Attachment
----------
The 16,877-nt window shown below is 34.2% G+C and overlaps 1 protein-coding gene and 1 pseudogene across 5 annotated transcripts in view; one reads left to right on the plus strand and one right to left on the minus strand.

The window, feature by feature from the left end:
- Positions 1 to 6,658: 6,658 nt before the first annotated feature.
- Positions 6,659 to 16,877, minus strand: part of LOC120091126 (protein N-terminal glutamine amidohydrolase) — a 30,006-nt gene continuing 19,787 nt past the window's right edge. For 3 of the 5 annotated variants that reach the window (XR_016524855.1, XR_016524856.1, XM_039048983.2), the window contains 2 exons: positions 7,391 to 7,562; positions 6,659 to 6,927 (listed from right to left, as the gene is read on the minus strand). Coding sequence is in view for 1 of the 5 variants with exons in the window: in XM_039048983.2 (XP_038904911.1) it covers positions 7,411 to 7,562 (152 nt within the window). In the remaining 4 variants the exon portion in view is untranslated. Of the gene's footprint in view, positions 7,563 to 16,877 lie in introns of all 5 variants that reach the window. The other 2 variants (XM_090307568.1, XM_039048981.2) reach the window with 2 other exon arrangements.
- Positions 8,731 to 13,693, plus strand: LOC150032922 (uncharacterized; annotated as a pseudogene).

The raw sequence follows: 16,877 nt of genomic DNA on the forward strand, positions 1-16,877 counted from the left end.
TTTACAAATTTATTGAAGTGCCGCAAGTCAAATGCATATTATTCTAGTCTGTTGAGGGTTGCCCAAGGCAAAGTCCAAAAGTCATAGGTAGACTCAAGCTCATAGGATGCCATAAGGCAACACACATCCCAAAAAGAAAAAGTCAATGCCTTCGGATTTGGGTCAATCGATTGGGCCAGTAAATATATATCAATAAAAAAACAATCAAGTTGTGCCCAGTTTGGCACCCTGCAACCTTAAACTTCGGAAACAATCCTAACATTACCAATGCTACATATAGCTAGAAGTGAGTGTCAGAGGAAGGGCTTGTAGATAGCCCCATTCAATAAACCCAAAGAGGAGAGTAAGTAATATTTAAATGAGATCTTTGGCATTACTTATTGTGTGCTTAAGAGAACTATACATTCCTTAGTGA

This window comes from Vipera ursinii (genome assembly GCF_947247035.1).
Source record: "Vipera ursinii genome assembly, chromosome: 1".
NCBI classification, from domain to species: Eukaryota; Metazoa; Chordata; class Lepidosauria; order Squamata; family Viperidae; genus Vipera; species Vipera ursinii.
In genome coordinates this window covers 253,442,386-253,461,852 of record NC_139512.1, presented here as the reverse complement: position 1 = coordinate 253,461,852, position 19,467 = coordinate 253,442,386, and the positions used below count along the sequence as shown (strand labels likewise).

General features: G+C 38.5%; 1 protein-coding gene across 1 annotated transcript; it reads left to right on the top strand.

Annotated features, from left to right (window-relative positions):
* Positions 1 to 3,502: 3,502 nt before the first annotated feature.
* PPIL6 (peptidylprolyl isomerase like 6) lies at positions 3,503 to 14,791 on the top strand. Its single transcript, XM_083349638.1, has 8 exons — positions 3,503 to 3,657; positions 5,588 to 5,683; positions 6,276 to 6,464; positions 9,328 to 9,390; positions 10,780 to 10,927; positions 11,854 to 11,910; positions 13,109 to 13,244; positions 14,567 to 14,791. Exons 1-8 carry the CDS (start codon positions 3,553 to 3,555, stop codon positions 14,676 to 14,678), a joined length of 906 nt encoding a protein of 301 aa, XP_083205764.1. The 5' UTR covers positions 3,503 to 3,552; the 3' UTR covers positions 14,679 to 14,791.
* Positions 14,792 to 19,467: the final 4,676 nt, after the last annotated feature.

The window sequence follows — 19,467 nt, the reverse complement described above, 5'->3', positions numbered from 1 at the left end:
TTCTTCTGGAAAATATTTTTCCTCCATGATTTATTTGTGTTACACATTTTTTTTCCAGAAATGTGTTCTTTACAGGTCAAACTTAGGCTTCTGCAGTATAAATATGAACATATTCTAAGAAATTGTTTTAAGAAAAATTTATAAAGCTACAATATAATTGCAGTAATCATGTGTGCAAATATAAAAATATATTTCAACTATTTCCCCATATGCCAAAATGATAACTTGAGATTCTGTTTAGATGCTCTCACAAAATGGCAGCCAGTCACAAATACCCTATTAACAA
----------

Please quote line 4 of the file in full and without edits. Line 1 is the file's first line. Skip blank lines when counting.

- Positions 6,659 to 16,877, minus strand: part of LOC120091126 (protein N-terminal glutamine amidohydrolase) — a 30,006-nt gene continuing 19,787 nt past the window's right edge. For 3 of the 5 annotated variants that reach the window (XR_016524855.1, XR_016524856.1, XM_039048983.2), the window contains 2 exons: positions 7,391 to 7,562; positions 6,659 to 6,927 (listed from right to left, as the gene is read on the minus strand). Coding sequence is in view for 1 of the 5 variants with exons in the window: in XM_039048983.2 (XP_038904911.1) it covers positions 7,411 to 7,562 (152 nt within the window). In the remaining 4 variants the exon portion in view is untranslated. Of the gene's footprint in view, positions 7,563 to 16,877 lie in introns of all 5 variants that reach the window. The other 2 variants (XM_090307568.1, XM_039048981.2) reach the window with 2 other exon arrangements.